"This volume collects many of the key essays exploring the possible relationships between the concepts of law and morality, a central concern of contemporary philosophizing about law. It is organized around five conceptual issues: classical natural law theory; legal positivism's separability thesis; Ronald Dworkin's constructive interpretivism; inclusive legal positivism's assertion that there can be legal systems with moral criteria of legality; and the relevance of morality and moral theorizing in theorizing about the concept of law and associated legal concepts. Each of the essays makes an important contribution toward addressing these issues."--Provided by publisher.
First published 2005 by Ashgate Publishing.
Bibliography, etc. Note
Includes bibliographical references (pages 502-505) and index.
Formatted Contents Note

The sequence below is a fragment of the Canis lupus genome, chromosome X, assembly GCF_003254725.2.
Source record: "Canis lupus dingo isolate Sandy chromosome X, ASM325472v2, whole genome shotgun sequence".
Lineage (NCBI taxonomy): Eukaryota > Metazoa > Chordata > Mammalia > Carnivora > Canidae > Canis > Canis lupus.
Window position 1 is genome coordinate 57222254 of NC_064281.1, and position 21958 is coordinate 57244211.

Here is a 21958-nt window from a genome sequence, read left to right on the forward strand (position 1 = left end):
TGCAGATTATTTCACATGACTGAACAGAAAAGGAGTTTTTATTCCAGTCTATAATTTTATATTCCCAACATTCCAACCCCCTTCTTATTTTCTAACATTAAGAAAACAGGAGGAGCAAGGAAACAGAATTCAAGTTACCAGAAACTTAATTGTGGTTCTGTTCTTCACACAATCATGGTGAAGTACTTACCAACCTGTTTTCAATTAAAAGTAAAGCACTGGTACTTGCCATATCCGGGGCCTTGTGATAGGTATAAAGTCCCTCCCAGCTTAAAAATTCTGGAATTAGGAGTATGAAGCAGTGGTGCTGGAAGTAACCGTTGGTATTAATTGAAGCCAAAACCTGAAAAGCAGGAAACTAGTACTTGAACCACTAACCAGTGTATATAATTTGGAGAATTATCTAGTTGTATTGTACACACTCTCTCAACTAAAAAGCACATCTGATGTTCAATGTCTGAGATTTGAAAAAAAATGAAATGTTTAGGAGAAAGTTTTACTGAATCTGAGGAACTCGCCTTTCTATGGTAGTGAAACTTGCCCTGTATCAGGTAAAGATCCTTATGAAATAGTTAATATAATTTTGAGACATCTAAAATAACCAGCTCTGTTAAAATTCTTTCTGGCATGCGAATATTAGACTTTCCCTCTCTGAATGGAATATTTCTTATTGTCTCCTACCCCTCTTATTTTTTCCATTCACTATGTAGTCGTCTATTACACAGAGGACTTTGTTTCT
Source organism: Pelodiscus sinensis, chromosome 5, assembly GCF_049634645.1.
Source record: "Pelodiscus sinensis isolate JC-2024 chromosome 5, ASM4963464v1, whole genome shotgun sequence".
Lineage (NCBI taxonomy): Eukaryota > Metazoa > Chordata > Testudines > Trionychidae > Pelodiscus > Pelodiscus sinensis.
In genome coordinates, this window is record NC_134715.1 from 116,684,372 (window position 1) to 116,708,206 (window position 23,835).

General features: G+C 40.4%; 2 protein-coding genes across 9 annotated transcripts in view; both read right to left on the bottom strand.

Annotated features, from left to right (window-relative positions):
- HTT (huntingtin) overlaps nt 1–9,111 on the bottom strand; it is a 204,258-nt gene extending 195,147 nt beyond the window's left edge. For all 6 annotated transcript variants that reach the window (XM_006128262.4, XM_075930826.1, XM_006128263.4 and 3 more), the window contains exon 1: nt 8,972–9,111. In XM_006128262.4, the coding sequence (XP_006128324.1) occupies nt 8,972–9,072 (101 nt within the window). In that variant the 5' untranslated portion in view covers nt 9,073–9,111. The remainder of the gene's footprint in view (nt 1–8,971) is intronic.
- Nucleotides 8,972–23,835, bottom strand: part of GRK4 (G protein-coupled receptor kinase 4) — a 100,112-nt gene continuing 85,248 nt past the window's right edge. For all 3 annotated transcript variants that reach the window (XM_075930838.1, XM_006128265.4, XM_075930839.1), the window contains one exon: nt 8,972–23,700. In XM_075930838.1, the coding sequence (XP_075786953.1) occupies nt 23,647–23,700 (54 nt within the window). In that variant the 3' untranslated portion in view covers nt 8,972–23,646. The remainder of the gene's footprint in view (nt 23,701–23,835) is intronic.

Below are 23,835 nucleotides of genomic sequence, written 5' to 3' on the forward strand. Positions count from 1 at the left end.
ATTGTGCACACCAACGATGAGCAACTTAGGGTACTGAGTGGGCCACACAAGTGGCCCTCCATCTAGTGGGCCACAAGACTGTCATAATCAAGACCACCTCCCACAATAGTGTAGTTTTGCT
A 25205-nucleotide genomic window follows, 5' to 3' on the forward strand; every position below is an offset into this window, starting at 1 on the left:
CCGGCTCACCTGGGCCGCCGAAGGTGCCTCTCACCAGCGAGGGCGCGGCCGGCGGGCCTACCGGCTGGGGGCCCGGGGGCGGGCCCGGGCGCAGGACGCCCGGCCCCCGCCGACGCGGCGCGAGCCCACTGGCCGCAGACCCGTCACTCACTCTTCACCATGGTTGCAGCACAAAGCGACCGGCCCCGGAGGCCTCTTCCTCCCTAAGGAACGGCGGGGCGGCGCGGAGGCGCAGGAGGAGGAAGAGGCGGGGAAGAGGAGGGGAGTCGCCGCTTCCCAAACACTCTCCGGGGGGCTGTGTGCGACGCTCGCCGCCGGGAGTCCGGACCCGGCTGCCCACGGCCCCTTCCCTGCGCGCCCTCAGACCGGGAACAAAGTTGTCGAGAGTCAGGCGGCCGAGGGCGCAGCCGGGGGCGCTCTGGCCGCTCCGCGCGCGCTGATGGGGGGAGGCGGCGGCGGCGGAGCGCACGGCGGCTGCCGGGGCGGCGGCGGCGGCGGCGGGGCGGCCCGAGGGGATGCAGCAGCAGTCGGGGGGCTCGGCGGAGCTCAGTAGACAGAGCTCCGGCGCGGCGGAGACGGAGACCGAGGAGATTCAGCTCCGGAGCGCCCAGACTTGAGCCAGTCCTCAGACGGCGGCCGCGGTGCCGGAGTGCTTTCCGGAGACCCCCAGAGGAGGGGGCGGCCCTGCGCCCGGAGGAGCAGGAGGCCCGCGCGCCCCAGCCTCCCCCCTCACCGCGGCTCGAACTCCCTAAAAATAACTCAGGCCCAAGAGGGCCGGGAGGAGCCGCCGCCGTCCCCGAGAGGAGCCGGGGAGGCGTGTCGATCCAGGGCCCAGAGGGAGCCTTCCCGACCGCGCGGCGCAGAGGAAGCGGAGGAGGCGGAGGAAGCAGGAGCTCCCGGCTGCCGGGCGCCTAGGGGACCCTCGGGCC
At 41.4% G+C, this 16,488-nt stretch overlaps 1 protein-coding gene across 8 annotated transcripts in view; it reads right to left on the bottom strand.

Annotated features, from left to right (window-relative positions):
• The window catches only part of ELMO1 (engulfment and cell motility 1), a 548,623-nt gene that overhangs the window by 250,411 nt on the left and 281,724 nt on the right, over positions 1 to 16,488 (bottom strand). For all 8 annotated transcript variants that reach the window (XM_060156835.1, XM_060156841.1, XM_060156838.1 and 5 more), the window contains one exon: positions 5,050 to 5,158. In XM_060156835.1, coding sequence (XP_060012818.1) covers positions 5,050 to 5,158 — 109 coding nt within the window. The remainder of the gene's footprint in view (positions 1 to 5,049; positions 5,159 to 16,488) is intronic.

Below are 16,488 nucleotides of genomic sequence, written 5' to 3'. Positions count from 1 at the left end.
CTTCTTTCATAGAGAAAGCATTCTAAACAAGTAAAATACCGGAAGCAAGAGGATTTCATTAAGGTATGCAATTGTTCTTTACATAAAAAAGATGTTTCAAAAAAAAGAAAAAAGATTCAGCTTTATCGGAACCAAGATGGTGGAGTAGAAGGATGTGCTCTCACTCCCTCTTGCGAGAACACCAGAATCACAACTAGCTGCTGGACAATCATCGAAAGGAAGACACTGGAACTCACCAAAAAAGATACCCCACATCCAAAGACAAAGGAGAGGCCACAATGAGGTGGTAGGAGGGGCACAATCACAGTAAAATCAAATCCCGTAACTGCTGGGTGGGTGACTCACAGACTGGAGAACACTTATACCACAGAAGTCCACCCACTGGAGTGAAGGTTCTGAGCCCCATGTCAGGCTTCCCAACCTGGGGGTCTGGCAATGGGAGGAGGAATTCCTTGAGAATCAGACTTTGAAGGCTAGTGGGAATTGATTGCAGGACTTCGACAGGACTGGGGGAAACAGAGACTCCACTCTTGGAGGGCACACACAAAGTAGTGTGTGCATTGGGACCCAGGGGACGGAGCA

part Part I Classical Natural Law Theory chapter 1 John Finnis (1990), 'Natural Law and Legal Reasoning', Cleveland State Law Review, 38, pp. 1-13 chapter 2 John Finnis (1986), 'The chapter 3 Mark C. Murphy (2003), 'Natural Law Jurisprudence', Legal Theory, 9, pp. 241-67 chapter 4 Brian Bix (2000), 'On the Dividing Line Between Natural Law Theory and Legal Positivism', Notre Dame Law Review, 75, pp. 1613-24 part Part II The Separability Thesis chapter 5H.L.A. Hart (1958), 'Positivism and the Separation of Law and Morals', Harvard Law Review, 71, pp. 593-629 chapter 6 Hans Kelsen (1960), 'What is the Pure Theory of Law?', Tulane Law Review, 34, pp. 269-76 chapter 7 David Lyons (1982), 'Moral Aspects of Legal Theory', Midwest Studies in Philosophy, 7, pp. 223-54 chapter 8 Joseph Raz (2003), 'About Morality and the Nature of Law', American Journal of Jurisprudence, 48, pp. 1-15 part Part III Constructive Interpretivism chapter 9 Ronald Dworkin (1982), 'Law as Interpretation', Texas Law Review, 60, pp. 527-50 chapter 10 Joseph Raz (1986), 'Dworkin: A New Link in the Chain', California Law Review, 74, pp. 1103-19 chapter 11 John Finnis (1987), 'On Reason and Authority in Law's Empire', Law and Philosophy, 6, pp. 357-80 chapter 12 Kenneth Einar Himma (2003), 'Trouble in Law's Empire: Rethinking Dworkin's Third Theory of Law', Oxford Journal of Legal Studies, 23, pp. 345-77 part Part IV Inclusive Legal Positivism chapter 13 Joseph Raz (1985), 'Authority, Law and Morality', Monist, 68, pp. 295-324 chapter 14 Scott J. Shapiro (1998), 'On Hart's Way Out', Legal Theory, 4, pp. 469-507 chapter 15 Jules L. Coleman (1998), 'Incorporationism, Conventionality, and the Practical Difference Thesis', Legal Theory, 4, pp. 381-425 part Part V Morality and Conceptual Methodology chapter 16 Joseph Raz (1996), 'On the Nature of Law', Archiv für Rechts- und Sozialphilosophie, 82, pp. 1-25 chapter 17 Brian Leiter (2003), 'Beyond the Hart/Dworkin Debate: The Methodology Problem in Jurisprudence', American Journal of Jurisprudence, 48, pp. 17-51 chapter 18 Stephen R. Perry (1998), 'Hart's Methodological Positivism', Legal Theory, 4, pp. 427-67 chapter 19 Brian H. Bix (2003), 'Raz on Necessity', Law and Philosophy, 22, pp. 537-59.